Sadly the Rev. Derek Shaw died on Wednesday night October 21st, in the Marie Curie hospice at Solihull.
Those who knew him will not forget easily his gentle concern for others. His funeral on the 13th November had a number of the chapel who were able to attend and celebrate his wonderful contribution to our chapel lives.
Derek was born and brought up in Zimbabwe together with his three brothers. He came to London to train for the ministry and met his future wife Mollie there. They married and had a son Geoffrey but later moved to Kenya. Here their daughter Jessica was born.
When they returned to the UK Derek held several posts around the Reading area before he retired and they moved to Birmingham to be nearer Jessica. In 2009 Derek volunteered to be the minister of Nether Whitacre for one year and ended up staying for three! We have never had a minister solely responsible for our church and will probably never again experience such luxury. Throughout his time with us Derek was not paid nor claimed any expenses. He asked for gift aid envelopes and regularly put his collection in our plate each Sunday. When he retired again in 2012 he continued to lead some of our monthly Bible Studies, attend our quizzes and all fund raising events. He has taken the Christmas candlelit services for the last 10 years and will be sorely missed. Truly he practised what he preached and his quiet but strong leadership inspired us all. We sent £200 to the Marie Curie hospice in Derek’s memory.
Rev Farai Mapamula says "Happy Easter everyone! Good wishes to you all and your families. I hope this finds you well. I am very well and loving the weather.
Easter was a really beautiful time for reflection for me. I appreciated the quiet, the almost forced sense of 'slowness'. But I also appreciate that some of us may have found this really difficult. I mentioned to my family that this was a very strange Easter for me. The response from my daughter was not one I had expected. She asked me what was strange about almost relieving the Gospel experience of being huddled behind closed doors and fearing for our lives? What was strange about not being at the synagogue but breaking bread and sharing in our own homes?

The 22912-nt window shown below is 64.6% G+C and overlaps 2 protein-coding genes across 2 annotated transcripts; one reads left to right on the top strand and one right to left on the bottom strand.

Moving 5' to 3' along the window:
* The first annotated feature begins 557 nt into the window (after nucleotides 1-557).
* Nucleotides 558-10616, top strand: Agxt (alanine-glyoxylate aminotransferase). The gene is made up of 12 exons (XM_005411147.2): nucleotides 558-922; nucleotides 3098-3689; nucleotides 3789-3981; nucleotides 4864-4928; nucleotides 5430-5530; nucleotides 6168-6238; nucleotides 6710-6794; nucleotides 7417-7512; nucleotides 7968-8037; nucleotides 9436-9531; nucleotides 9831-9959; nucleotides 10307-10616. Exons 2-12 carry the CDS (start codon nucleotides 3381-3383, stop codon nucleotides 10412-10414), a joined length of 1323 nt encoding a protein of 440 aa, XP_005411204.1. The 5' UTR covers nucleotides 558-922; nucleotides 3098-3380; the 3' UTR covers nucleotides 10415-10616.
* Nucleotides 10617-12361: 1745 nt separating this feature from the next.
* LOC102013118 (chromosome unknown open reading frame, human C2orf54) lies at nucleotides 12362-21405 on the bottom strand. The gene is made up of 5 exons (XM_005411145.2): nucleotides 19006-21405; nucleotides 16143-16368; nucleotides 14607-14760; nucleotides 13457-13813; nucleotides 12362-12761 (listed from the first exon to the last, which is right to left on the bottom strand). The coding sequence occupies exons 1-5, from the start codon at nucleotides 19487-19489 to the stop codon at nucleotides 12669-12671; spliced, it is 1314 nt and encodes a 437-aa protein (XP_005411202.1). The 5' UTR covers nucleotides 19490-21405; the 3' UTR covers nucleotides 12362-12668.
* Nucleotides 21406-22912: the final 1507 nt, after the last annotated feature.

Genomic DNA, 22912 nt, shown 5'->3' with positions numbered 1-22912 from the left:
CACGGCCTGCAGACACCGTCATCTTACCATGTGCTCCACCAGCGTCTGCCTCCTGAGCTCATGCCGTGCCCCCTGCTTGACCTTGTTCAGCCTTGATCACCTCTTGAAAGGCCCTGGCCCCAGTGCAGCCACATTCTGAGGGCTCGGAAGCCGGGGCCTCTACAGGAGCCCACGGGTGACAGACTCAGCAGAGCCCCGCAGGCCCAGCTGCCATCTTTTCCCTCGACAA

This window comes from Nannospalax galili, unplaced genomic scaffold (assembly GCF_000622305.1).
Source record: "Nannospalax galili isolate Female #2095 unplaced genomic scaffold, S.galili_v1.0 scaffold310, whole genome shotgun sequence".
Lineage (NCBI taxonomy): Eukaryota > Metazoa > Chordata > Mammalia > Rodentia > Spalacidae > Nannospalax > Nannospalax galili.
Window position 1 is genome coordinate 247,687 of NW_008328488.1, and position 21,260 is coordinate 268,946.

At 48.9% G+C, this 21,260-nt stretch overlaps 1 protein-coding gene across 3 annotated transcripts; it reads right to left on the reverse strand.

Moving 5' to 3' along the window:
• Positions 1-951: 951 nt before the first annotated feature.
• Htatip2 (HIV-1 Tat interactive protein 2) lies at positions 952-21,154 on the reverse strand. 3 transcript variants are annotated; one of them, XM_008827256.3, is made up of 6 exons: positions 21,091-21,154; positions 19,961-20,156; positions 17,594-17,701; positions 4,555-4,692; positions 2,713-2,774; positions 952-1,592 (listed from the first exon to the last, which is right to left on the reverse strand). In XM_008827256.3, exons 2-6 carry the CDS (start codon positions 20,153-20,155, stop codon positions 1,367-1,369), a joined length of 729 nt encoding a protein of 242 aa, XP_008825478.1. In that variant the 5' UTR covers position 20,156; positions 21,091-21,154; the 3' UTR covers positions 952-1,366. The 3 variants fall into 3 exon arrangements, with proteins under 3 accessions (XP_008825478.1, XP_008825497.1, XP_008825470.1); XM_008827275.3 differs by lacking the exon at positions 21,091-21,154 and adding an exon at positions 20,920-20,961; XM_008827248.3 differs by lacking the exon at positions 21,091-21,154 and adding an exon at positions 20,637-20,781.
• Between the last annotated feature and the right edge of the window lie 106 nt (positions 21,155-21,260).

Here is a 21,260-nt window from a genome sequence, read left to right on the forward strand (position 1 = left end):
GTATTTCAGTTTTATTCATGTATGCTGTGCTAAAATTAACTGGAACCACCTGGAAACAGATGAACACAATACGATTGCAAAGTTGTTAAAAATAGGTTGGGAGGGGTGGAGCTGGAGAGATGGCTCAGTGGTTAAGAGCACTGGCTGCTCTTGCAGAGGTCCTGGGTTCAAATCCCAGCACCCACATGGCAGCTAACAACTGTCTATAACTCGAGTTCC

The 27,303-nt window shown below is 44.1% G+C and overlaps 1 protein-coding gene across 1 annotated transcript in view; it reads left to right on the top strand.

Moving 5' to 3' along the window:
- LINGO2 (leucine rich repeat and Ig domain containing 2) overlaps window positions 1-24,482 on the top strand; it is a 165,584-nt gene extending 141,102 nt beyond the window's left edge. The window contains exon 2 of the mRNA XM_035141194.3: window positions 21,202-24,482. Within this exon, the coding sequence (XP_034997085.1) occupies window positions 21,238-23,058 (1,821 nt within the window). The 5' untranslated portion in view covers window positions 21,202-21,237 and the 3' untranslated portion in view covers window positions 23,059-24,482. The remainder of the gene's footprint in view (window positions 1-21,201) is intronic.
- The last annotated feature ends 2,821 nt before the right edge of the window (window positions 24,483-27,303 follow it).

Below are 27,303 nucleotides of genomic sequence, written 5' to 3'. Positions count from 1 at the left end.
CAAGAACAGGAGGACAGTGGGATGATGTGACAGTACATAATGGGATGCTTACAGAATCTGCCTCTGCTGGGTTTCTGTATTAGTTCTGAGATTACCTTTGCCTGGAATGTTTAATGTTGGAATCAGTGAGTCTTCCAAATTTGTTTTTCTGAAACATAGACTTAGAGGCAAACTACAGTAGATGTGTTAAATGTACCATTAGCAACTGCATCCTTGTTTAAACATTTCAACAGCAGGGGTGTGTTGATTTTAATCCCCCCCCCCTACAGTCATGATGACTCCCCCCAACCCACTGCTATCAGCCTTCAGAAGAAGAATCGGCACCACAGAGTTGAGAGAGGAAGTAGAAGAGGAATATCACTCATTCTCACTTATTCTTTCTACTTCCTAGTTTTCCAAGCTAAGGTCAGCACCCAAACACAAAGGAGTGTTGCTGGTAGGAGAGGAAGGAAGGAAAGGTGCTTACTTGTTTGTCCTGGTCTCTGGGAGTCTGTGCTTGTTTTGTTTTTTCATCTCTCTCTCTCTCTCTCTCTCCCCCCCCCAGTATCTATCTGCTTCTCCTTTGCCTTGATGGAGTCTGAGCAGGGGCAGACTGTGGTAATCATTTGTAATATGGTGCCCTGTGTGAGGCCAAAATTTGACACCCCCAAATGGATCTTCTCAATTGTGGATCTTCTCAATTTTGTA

I don't know what you think but this gave me pause for thought, because this is not what I'm used to - usually I am worshipping together in communion and loads of hot cross buns.
But the essence of the cross and death and resurrection remain the same - light over darkness, righteousness over evil - life over death - hope over despair - death conquered and resurrection into new life! We remain Easter people who hope, and love, and pray.
Because we see Easter hope around us in many ways, only if we dare to stop, listen, observe and reflect."
You can download her further reflections on Easter week here
Easter Sunday would have seen a Bicentenary service being led by Rev Warren Bardsley who was our minister here in Whitacre Chapel from 1977 to 1982. He has sent us his blessing and a service outline sheet for the day.
Please download and read the service and enjoy.
I hope this finds you well, and in relative good spirits despite the circumstances we find ourselves in.
Earlier this week we were advised by both the Methodist Church and Government not to gather as congregations and any other groups until further notice.
We are aware that this may cause anxiety and isolation for some of us but please let’s try by all means to keep in touch one way or the other. Let’s try to do whatever we can to keep an eye and care for each other.